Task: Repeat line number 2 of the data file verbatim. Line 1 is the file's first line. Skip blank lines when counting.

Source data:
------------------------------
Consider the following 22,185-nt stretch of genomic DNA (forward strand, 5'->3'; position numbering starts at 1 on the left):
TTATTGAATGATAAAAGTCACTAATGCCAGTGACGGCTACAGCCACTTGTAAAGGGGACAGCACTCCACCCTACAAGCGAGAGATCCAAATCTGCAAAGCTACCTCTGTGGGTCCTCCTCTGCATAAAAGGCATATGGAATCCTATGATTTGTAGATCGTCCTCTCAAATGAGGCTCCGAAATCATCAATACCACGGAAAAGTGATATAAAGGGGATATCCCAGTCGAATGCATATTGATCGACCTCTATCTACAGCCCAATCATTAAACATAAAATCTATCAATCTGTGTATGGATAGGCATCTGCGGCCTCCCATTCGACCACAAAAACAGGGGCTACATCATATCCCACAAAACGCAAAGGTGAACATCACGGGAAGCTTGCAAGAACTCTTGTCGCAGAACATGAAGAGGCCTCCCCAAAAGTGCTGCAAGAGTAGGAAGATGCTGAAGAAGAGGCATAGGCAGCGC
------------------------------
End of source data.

TTATTGAATGATAAAAGTCACTAATGCCAGTGACGGCTACAGCCACTTGTAAAGGGGACAGCACTCCACCCTACAAGCGAGAGATCCAAATCTGCAAAGCTACCTCTGTGGGTCCTCCTCTGCATAAAAGGCATATGGAATCCTATGATTTGTAGATCGTCCTCTCAAATGAGGCTCCGAAATCATCAATACCACGGAAAAGTGATATAAAGGGGATATCCCAGTCGAATGCATATTGATCGACCTCTATCTACAGCCCAATCATTAAACATAAAATCTATCAATCTGTGTATGGATAGGCATCTGCGGCCTCCCATTCGACCACAAAAACAGGGGCTACATCATATCCCACAAAACGCAAAGGTGAACATCACGGGAAGCTTGCAAGAACTCTTGTCGCAGAACATGAAGAGGCCTCCCCAAAAGTGCTGCAAGAGTAGGAAGATGCTGAAGAAGAGGCATAGGCAGCGC